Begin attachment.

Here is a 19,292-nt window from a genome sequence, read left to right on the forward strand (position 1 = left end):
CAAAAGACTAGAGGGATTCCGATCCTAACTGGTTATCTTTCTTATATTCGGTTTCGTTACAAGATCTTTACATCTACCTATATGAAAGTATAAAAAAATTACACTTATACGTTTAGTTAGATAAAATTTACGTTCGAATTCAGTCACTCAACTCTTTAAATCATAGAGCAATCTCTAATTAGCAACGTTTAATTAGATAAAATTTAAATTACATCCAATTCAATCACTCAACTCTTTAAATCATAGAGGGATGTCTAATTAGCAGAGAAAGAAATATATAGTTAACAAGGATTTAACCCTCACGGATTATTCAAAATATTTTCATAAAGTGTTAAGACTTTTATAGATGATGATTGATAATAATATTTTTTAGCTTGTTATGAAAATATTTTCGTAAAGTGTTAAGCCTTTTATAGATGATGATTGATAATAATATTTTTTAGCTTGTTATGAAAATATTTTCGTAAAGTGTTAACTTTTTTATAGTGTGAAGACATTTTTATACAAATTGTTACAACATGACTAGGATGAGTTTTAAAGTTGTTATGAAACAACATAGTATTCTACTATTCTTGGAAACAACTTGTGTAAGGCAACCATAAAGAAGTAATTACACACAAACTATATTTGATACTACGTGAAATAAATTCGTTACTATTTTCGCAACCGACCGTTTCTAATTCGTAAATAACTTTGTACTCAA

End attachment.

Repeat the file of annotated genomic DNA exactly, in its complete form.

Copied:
Here is a 19,292-nt window from a genome sequence, read left to right on the forward strand (position 1 = left end):
CAAAAGACTAGAGGGATTCCGATCCTAACTGGTTATCTTTCTTATATTCGGTTTCGTTACAAGATCTTTACATCTACCTATATGAAAGTATAAAAAAATTACACTTATACGTTTAGTTAGATAAAATTTACGTTCGAATTCAGTCACTCAACTCTTTAAATCATAGAGCAATCTCTAATTAGCAACGTTTAATTAGATAAAATTTAAATTACATCCAATTCAATCACTCAACTCTTTAAATCATAGAGGGATGTCTAATTAGCAGAGAAAGAAATATATAGTTAACAAGGATTTAACCCTCACGGATTATTCAAAATATTTTCATAAAGTGTTAAGACTTTTATAGATGATGATTGATAATAATATTTTTTAGCTTGTTATGAAAATATTTTCGTAAAGTGTTAAGCCTTTTATAGATGATGATTGATAATAATATTTTTTAGCTTGTTATGAAAATATTTTCGTAAAGTGTTAACTTTTTTATAGTGTGAAGACATTTTTATACAAATTGTTACAACATGACTAGGATGAGTTTTAAAGTTGTTATGAAACAACATAGTATTCTACTATTCTTGGAAACAACTTGTGTAAGGCAACCATAAAGAAGTAATTACACACAAACTATATTTGATACTACGTGAAATAAATTCGTTACTATTTTCGCAACCGACCGTTTCTAATTCGTAAATAACTTTGTACTCAA